Alittle roller up along first ... behind the bag! It gets through Buckner! Here comes Knight, and the Mets win it!
Selling price: $657,000 Trying to explain the Miracle On Ice to post-Cold War kids is basically like speaking an alien language. You spend a lot of time explaining that the Soviets sent the equivalent of professional hockey players to the Olympics while the United States sent college kids. If the kid is somewhat sports-savvy, you get the inevitable questions about why everybody sends pros to the Olympics now. Then you have to explain that no, beating the Soviet Union didn't give the U.S. the gold medal -- they still had to play Finland in the final game of the round-robin medal round. Then you have to explain why they had a round-robin format. If you're lucky, that kid is enough of a hockey fan to give you a pass or is at least old enough to remember the 1980 Team USA lighting the Olympic torch in Salt Lake City back in 2002 or that Kurt Russell movie from 2004. If not, just go back to YouTube and watch Eruzione's game-winning goal, listen to Al Michaels' Do You Believe In Miracles call again and remember that those fading memories and the continued loss of context is the reason that a hockey uniform sold for a price almost five times greater than the average price of an existing home in this country.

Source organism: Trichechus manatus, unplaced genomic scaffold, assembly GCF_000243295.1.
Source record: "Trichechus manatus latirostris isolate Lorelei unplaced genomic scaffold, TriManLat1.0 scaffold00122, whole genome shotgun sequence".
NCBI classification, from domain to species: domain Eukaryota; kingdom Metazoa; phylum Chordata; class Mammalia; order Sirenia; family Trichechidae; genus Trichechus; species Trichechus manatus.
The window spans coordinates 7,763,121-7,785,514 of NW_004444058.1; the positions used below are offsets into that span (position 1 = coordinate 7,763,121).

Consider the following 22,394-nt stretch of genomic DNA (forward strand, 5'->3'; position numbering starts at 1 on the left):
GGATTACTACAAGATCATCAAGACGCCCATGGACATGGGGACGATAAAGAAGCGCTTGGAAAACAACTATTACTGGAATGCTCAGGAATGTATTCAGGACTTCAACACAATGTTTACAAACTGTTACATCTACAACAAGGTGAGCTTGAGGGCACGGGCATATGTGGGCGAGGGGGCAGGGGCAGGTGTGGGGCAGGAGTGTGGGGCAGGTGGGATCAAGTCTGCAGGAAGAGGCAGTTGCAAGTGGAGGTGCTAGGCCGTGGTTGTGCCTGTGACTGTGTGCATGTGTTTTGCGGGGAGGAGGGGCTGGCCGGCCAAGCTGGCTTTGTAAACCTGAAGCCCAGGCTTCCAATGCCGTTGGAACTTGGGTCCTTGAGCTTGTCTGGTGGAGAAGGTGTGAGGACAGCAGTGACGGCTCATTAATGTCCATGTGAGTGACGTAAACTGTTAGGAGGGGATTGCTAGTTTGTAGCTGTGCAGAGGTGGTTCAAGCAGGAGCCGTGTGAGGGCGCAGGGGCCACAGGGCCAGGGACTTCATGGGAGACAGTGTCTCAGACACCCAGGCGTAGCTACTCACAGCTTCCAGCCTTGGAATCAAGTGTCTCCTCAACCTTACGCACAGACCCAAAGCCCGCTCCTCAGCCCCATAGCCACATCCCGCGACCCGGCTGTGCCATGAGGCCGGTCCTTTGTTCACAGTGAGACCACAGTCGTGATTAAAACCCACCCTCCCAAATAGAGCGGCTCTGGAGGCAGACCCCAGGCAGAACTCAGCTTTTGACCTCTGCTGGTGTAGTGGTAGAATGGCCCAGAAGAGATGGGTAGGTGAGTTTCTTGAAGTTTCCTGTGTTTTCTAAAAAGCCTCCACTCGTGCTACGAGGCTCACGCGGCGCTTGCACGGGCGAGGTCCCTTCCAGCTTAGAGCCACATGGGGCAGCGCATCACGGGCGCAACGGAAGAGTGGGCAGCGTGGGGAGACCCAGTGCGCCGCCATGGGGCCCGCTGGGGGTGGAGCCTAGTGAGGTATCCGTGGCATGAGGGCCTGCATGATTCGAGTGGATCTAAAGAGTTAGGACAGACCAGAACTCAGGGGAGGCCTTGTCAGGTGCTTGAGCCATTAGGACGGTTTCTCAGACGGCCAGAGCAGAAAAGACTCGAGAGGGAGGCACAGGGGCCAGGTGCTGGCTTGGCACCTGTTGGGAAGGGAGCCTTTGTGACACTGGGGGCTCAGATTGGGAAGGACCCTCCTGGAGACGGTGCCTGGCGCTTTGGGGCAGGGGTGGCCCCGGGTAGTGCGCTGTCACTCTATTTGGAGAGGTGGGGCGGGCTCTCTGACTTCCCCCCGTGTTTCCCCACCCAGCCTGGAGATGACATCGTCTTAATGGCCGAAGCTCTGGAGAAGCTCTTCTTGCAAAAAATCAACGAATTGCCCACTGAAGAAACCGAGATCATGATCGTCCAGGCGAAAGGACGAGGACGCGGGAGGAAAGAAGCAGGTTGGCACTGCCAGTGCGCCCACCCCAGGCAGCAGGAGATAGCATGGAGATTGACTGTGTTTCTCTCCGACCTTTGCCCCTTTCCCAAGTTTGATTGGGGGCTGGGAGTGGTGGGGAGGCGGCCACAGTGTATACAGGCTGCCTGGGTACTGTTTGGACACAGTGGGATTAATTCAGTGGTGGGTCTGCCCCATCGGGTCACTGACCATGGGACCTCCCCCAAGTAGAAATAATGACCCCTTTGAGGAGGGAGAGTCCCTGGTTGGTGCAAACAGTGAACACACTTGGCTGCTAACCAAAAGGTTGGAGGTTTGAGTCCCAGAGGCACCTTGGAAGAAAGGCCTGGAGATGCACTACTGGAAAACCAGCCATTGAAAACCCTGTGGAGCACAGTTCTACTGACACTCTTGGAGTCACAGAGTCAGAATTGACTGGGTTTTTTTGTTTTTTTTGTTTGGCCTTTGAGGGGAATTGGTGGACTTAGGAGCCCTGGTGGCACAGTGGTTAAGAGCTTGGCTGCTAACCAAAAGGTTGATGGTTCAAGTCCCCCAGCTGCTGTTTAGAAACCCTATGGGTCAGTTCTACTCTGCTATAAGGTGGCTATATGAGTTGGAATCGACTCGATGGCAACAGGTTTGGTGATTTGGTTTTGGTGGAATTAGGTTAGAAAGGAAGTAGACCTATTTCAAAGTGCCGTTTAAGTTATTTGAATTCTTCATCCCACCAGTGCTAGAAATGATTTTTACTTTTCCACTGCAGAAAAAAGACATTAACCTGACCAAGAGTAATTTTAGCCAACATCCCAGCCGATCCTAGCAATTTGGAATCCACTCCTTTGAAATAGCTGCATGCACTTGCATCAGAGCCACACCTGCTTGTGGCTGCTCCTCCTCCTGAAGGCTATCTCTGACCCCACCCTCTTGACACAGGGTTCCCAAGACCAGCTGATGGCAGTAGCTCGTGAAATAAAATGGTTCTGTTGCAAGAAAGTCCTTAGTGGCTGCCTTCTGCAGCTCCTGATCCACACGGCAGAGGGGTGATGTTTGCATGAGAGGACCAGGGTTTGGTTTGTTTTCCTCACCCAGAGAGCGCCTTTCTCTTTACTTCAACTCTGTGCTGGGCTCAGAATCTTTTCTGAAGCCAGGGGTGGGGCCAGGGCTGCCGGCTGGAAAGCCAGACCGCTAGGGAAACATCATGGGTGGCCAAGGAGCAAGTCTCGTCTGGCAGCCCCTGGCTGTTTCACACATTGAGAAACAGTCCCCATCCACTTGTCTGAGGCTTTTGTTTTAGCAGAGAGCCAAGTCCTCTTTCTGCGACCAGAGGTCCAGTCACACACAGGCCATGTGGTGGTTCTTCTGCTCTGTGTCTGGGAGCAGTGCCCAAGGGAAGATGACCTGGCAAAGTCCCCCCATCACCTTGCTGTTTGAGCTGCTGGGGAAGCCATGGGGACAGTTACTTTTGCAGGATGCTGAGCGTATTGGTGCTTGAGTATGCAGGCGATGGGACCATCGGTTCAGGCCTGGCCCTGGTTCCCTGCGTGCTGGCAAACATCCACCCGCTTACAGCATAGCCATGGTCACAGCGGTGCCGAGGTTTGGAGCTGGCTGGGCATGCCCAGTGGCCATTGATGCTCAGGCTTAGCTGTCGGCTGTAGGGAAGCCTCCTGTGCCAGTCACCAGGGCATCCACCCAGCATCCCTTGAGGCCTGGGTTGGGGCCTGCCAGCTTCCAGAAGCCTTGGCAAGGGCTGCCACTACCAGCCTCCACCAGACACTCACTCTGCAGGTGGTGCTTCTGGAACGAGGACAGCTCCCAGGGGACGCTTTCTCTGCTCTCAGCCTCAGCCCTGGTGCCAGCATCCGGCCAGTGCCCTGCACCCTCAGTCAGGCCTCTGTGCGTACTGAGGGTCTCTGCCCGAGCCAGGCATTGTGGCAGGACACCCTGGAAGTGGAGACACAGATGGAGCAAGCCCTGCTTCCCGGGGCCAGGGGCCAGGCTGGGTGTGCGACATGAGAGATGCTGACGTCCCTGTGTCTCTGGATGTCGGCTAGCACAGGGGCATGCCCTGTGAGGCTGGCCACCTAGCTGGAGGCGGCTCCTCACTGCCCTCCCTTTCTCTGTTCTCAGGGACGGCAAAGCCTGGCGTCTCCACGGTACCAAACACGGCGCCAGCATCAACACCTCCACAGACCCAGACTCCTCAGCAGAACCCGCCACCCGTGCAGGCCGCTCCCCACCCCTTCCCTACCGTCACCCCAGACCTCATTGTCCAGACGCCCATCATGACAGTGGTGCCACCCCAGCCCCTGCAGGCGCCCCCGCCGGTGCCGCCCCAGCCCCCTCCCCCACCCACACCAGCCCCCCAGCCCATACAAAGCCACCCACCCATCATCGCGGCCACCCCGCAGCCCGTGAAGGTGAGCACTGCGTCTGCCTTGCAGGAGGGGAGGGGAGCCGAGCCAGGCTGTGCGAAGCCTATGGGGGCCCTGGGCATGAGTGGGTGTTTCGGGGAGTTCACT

Selling price: $752,467 There are rare instances in which the sale of a piece of memorabilia to the highest bidder is perhaps the worst thing an athlete can ask for. When Barry Bonds hit his 756th career home run on Aug. 7, 2007, it broke Hank Aaron's major league record just months before Bonds was indicted on four counts of perjury and one count of obstruction of justice related to testimony about his use of performance enhancing drugs during the Bay Area Laboratory Co-operative scandal. It also came after investigative journalists Lance Williams and Mark Fainaru-Wada released their book Game Of Shadows that alleged Bonds used a wide variety of steroids. By the time that 756th home run ball went up for auction online, public opinion was not on Bonds' side. Fashion designer Marc Ecko won the auction and used an online poll to ask fans what to do with the ball. The overwhelming response was to emblazon it with an asterisk as a mark against Bonds' credibility. Ecko did just that and the ball was then loaned -- asterisk and all -- to the Baseball Hall of Fame. Say what you will about Ecko's use of his own money, but what he did was fair game once he bought the ball. Much as former Yankees pitcher David Wells bought a cap worn by Babe Ruth for $35,000 and wore it during a game in 1997 -- only to sell it for $537,000 last year. A memorabilia owner can preserve or defile their newfound possession in whatever manner he or she choses. If it's to send a message, so be it.